The paper asserts that development of an agro-weather tool and digitizing agricultural value chain is a promising practice for climate smart agriculture in Kenya. The author further contends that the various constraints and challenges facing smallholder farmers in Kenya can be addressed by harnessing use of data from agricultural researchers and meteorologists. In addition, improving access to these datasets as well as creating value and obtaining insight from the datasets can be achieved effectively by embracing a paradigm shift towards creating value from data through application of ICT and disruptive technologies.
TROP ICSU (https://tropicsu.org) is a global project funded by the International Council of Science. It aims to improve awareness of climate change and the science behind it among students by developing teaching aids for teachers at the high school (secondary school) and undergraduate (Bachelor’s degree) levels.
These educational resources, with detailed step-by-step descriptions to use them in regular lectures (see: https://tropicsu.org/resources/lesson-plans/), are designed in such a way that in addition to bringing climate-related examples and case studies to the core curriculum, they also enhance conceptual understanding of the topics in basic science, mathematics and other disciplines.
There are more than 10 such lesson plans on our website that could be used by teachers of Physics, Chemistry, Biology, Mathematics, Earth Science, Social Science, etc.
Before we scale this up and expand our activities further, we would like to do a survey of teachers across the globe to get a feedback so that our efforts would be more effective in the long run.
The short survey would take approximately 8-10 minutes to complete. Thank you for taking the time to respond to the questionnaire. We assure you that your responses will be treated as confidential.
The survey is available in several languages. Please choose your preferred language from the list below:
We would greatly appreciate your help in forwarding the survey to a wide audience of teachers and teacher networks in regions across the world. The results of this survey will be posted on https://tropicsu.org after collecting and analyzing the responses.
The acronyms FAIR Data and EOSC, emerging within the Europe Union, have achieved a global awareness. Now it is time to invoke a global discussion and to integrate views and experience beyond disciplinary and geographic boundaries. The FAIR principles on data require data to be Findable, Accessible, Interoperable and Re-usable. While their seem to be practicable solutions to make digital objects (files, cloud objects, structures in SQL or No-SQL databases, spreadsheets, etc.) findable and accessible by assigning persistent identifiers and rich metadata to them, ways to increase interoperability and improving re-usability are not as evident. Different data organisations, data models and semantic spaces need to be explicitly described and mapped which is known to be very time consuming at this moment in particular since the data universe is changing rapidly. Conditions for re-usage need to be made explicit which are also difficult to formulate. And, all specifications need to be available in machine actionable forms to enable automatic processing which is the only way to scale up processing in data rich science in the future. A new culture of exchanging data and new methods are required to make FAIR data reality.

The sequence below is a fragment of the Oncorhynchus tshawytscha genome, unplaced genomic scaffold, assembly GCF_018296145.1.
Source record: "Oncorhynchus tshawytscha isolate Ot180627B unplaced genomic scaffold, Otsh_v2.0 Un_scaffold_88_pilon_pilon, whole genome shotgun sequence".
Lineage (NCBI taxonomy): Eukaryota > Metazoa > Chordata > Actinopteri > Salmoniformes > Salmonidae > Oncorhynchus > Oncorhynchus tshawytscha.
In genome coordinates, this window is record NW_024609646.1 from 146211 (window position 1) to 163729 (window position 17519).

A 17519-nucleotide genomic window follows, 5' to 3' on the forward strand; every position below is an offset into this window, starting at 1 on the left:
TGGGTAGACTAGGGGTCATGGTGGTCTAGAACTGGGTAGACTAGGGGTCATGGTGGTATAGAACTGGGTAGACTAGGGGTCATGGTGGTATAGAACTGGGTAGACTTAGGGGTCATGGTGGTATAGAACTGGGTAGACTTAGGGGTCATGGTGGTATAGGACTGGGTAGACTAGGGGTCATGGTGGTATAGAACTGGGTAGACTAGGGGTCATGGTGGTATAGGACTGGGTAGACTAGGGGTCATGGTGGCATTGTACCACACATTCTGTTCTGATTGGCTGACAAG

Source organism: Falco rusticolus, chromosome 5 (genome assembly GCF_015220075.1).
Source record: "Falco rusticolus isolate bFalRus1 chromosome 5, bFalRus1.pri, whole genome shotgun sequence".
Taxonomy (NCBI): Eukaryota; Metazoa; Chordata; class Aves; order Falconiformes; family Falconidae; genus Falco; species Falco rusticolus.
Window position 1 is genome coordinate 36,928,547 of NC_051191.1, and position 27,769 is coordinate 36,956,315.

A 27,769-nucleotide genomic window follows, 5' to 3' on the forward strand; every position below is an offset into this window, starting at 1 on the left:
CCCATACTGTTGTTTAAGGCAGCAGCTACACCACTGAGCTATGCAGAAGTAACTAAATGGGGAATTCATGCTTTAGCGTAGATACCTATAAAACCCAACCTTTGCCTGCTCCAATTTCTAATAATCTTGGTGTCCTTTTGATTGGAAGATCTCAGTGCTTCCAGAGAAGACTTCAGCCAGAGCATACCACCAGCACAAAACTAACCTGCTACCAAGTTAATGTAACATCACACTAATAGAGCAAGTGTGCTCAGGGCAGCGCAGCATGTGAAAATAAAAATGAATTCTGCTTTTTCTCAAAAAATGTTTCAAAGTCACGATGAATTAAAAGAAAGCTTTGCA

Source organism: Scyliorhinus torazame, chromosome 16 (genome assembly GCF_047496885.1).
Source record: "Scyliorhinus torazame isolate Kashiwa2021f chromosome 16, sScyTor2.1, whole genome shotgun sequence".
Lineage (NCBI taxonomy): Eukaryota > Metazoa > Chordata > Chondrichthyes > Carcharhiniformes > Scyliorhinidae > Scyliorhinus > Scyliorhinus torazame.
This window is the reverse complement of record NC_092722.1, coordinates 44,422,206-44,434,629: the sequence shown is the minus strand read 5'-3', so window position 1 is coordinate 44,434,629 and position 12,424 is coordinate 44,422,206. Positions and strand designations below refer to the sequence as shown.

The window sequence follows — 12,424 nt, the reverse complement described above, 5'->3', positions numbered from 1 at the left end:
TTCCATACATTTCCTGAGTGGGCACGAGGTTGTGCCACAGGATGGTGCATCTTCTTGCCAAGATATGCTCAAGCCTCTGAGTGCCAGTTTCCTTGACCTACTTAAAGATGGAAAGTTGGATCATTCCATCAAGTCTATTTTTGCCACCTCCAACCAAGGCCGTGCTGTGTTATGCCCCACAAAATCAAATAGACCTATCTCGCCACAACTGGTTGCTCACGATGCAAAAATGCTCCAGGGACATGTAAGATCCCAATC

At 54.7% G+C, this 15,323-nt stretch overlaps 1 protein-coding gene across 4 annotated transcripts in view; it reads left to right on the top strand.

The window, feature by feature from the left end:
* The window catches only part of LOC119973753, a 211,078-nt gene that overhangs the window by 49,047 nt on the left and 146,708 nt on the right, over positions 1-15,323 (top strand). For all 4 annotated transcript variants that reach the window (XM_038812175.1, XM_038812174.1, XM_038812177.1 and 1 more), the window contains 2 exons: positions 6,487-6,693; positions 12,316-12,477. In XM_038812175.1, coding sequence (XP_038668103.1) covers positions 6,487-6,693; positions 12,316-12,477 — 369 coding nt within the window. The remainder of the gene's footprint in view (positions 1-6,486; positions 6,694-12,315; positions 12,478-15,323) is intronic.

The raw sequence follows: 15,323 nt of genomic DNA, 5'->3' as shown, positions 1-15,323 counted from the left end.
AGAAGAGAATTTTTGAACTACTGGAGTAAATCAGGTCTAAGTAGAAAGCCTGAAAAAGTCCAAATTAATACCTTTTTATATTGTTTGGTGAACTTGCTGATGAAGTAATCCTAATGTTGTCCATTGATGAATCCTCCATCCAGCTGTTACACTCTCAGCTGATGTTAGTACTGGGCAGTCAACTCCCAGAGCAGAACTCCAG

In addition, the European Commission started the European Open Science Cloud (EOSC) initiative to develop the eco-system of infrastructures that will help to realise a FAIR data domain for data intensive sciences. It needs to include salient infrastructure components and integrate different services as they are being developed by research disciplines, by existing infrastructure initiatives as well as by computer science driven initiatives in a highly interoperable manner. Obviously, EOSC is describing a process that is agile enough to adapt to the dynamic changes in our data universe and not a blueprint for a top-down designed infrastructure.
This workshop will bring a number of different key experts who were actively leading the agendas with respect to FAIR and EOSC and who come from different research disciplines including computer science with their views and expectations about FAIR and EOSC. In particular, ways to achieve a higher degree of interoperability and re-usability will be discussed. The workshop will also be a moment where experts from different regions will take the chance to discuss state and future of the FAIR action plan and the EOSC initiative, bring in their views and enrichments, and discuss active participation.
Therefore, this workshop will be a milestone not only for creating more awareness about FAIR and EOSC, but also in refining the current plans. In particular, we hope to get clarification of what Open Science means for he countries outside of the EU as well as Perspectives of the EC FAIR/EOSC initiative for involvement of all interested Stakeholders beyond EU.